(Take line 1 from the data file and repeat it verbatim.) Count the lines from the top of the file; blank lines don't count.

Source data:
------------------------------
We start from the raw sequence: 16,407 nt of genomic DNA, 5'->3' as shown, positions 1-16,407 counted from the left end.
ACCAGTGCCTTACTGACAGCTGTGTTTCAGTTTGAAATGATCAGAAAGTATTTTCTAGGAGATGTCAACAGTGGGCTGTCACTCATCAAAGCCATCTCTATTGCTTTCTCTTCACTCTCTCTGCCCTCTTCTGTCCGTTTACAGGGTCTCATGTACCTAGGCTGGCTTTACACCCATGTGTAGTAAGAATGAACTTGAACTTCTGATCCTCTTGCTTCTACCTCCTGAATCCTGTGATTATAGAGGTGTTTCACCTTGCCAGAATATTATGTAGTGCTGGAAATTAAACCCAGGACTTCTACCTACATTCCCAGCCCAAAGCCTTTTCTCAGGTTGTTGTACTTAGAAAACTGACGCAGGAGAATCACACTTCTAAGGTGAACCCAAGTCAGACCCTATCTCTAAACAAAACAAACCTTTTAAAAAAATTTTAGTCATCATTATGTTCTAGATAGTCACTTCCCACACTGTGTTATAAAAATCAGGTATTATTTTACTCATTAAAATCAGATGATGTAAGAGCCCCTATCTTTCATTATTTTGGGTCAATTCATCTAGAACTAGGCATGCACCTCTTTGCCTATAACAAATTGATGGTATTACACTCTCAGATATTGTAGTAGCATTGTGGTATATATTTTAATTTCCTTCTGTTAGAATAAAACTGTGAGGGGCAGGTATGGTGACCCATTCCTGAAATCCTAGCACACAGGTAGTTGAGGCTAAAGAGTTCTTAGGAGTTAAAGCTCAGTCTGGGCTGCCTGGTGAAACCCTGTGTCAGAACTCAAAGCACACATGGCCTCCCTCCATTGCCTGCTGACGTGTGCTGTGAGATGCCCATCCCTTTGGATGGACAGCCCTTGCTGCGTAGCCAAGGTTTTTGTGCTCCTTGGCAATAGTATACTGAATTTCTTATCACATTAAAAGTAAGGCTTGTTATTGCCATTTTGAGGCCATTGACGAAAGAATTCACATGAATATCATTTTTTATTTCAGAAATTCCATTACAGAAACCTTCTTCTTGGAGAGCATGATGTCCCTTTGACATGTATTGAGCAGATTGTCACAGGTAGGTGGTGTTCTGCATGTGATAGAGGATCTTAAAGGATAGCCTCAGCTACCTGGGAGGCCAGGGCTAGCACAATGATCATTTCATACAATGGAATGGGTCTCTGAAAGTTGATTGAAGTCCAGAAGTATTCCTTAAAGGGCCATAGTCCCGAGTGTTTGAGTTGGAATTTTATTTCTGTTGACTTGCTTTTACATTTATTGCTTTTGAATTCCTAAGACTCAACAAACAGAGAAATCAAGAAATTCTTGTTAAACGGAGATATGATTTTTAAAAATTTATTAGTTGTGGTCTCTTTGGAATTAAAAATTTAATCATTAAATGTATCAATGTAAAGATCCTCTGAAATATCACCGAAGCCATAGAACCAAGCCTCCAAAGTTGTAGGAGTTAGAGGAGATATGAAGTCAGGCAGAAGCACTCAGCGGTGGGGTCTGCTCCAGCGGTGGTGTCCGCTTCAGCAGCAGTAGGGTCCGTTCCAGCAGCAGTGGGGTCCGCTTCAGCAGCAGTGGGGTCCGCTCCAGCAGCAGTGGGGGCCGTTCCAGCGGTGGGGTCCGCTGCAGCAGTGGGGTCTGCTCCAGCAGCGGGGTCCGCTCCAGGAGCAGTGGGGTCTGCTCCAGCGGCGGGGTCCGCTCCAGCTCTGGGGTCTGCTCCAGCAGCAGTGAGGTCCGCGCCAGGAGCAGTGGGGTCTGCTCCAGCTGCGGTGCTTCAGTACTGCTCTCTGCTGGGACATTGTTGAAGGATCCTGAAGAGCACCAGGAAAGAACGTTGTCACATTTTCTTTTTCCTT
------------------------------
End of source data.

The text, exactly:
We start from the raw sequence: 16,407 nt of genomic DNA, 5'->3' as shown, positions 1-16,407 counted from the left end.